Let Your Voice Be Heard

Do the 1.3 million voters of Indiana who elected Glenda Ritz agree that the supermajority should reduce the powers of the State Superintendent without waiting for the next election to let the voters decide?

If not, let legislators know how you feel by Monday morning.

My testimony on Senate Bill 1 in the House Education Committee on April 9th is attached.

I opposed the bill strongly as an affront to our democracy and the power of voters. I called it a skirmish in a greater war over whether a strong public education system will survive in Indiana. I argued that the dissension in the State Board centered on policy disputes related to questions of maintaining a strong system of public education. I stated my belief that this bill clearly downgrades the power of the voters and tips the balance in policy debates in favor of the State Board. I concluded that reducing the power of the voters before the next election diminishes our democracy.

I urge you to consider these arguments and then to send your own message by Monday morning.

Thanks for your strong advocacy for public education!

Best wishes,

Vic Smith vic790@aol.com

“Vic’s Statehouse Notes” and ICPE received one of three Excellence in Media Awards presented by Delta Kappa Gamma Society International, an organization of over 85,000 women educators in seventeen countries. The award was presented on July 30, 2014 during the Delta Kappa Gamma International Convention held in Indianapolis. Thank you Delta Kappa Gamma!

ICPE has worked since 2011 to promote public education in the Statehouse and oppose the privatization of schools. We need your membership to help support the ICPE lobbying efforts. Joel Hand will again be our ICPE lobbyist in the Statehouse. Many have renewed their memberships already, and we thank you! If you have not done so since July 1, the start of our new membership year, we urge you to renew now.

We must raise additional funds for the 2015 session, which begins on January 6th. We need additional members and additional donations. We need your help and the help of your colleagues who support public education! Please pass the word!

Go to www.icpe2011.com for membership and renewal information and for full information on ICPE efforts on behalf of public education. Thanks!


Some readers have asked about my background in Indiana public schools. Thanks for asking! Here is a brief bio:

I am a lifelong Hoosier and began teaching in 1969. I served as a social studies teacher, curriculum developer, state research and evaluation consultant, state social studies consultant, district social studies supervisor, assistant principal, principal, educational association staff member, and adjunct university professor. I worked for Garrett-Keyser-Butler Schools, the Indiana University Social Studies Development Center, the Indiana Department of Education, the Indianapolis Public Schools, IUPUI, and the Indiana Urban Schools Association, from which I retired as Associate Director in 2009. I hold three degrees: B.A. in Ed., Ball State University, 1969; M.S. in Ed., Indiana University, 1972; and Ed.D., Indiana University, 1977, along with a Teacher’s Life License and a Superintendent’s License, 1998. In 2013 I was honored to receive a Distinguished Alumni Award from the IU School of Education, and in 2014 I was honored to be named to the Teacher Education Hall of Fame by the Association for Teacher Education – Indiana.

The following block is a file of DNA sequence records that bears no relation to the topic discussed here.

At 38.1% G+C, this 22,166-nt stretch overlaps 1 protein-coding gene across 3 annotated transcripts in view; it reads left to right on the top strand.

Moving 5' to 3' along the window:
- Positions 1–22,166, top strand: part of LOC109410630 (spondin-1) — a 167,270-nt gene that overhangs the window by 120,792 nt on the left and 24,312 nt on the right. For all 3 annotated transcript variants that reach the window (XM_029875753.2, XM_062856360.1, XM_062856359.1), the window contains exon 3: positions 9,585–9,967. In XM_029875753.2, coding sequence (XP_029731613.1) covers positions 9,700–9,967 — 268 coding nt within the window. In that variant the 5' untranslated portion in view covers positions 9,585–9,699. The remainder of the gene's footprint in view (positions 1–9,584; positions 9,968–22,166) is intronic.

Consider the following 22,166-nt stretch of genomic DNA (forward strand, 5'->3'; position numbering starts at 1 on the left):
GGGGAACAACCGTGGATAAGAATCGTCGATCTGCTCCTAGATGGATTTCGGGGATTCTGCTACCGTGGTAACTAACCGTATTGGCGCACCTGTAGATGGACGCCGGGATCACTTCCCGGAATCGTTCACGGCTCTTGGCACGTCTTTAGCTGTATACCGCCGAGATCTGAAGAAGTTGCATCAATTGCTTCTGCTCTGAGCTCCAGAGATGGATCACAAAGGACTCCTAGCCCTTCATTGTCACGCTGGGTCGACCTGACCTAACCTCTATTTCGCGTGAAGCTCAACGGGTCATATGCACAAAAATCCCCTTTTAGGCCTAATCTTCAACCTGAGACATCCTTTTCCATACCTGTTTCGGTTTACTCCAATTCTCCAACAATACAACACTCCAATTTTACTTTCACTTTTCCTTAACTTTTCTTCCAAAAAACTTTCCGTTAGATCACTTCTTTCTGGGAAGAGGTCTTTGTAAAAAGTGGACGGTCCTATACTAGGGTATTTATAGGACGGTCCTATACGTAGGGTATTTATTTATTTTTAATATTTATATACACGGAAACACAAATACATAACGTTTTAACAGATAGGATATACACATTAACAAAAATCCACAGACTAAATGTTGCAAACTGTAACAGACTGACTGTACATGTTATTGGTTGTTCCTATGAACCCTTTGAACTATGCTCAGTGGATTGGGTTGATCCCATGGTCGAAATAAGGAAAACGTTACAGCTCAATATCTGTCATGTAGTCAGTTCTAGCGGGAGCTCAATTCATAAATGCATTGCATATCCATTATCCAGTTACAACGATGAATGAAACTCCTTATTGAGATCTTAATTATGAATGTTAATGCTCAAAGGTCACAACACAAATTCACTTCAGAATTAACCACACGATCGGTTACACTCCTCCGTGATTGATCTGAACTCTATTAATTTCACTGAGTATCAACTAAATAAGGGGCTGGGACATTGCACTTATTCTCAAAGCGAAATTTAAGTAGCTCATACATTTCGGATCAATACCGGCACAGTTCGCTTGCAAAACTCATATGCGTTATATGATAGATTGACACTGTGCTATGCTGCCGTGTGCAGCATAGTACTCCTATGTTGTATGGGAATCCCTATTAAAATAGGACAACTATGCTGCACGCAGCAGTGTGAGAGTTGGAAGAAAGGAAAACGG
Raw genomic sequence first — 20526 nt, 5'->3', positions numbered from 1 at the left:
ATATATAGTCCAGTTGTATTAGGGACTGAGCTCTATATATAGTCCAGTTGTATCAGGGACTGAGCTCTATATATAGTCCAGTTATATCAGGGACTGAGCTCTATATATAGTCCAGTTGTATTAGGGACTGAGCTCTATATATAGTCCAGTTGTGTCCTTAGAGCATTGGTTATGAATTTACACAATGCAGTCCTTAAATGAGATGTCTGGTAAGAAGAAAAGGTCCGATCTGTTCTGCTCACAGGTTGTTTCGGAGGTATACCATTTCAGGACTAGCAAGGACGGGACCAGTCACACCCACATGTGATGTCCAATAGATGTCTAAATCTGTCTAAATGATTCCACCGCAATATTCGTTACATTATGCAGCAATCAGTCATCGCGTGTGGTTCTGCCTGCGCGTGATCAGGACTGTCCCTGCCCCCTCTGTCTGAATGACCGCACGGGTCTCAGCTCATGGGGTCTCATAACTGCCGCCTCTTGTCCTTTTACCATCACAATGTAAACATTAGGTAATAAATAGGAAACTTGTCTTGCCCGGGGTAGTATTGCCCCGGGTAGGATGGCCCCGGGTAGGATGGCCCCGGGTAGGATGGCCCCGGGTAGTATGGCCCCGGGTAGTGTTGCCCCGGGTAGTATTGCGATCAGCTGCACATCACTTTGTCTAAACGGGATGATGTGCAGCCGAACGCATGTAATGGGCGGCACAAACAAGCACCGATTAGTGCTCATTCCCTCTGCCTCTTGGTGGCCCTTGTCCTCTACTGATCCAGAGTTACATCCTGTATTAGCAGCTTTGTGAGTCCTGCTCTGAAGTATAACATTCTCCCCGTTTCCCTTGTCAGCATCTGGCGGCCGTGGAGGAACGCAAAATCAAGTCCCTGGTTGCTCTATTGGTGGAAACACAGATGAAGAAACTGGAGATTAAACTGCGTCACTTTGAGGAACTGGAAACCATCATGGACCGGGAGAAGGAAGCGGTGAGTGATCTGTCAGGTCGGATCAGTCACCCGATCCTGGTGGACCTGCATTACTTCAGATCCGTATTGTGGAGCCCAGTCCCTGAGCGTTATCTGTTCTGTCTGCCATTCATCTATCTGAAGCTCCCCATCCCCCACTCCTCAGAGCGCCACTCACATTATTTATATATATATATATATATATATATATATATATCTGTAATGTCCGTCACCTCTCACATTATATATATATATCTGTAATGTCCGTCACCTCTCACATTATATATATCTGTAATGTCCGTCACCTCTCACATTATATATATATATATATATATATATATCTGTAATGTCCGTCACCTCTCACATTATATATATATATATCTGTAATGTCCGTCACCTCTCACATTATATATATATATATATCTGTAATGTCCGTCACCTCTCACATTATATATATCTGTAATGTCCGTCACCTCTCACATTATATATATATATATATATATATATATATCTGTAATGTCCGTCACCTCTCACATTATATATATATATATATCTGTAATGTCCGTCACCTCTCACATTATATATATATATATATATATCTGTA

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Wednesday, April 22, 2015

Vic's Statehouse Notes #217 – April 21, 2015

Dear Friends,

When the Religious Freedom Restoration Act was fixed to quell the national firestorm damaging Indiana's reputation, religious voucher schools were left out of the fix.

When the fix (Senate Bill 50) said that providers could not refuse service to citizens, religious schools were specifically deleted from the definition of "providers" covered by the fix.

The only entities exempted by the fix that also receive public tax dollars are religious schools that accept vouchers.

Does this mean that religious voucher schools that receive million of dollars in public tax money can legally deny services to students and families based on sexual orientation and gender identity when the few non-religious voucher schools cannot?

Governor Pence has asked for additional public money to go to private voucher schools by removing the $4800 cap on elementary school vouchers and by raising the budget for Scholarship Granting Organization tax credits for private school scholarships to $12.5 million each year. Governor Pence's expansion requests should be denied, especially under the current circumstances.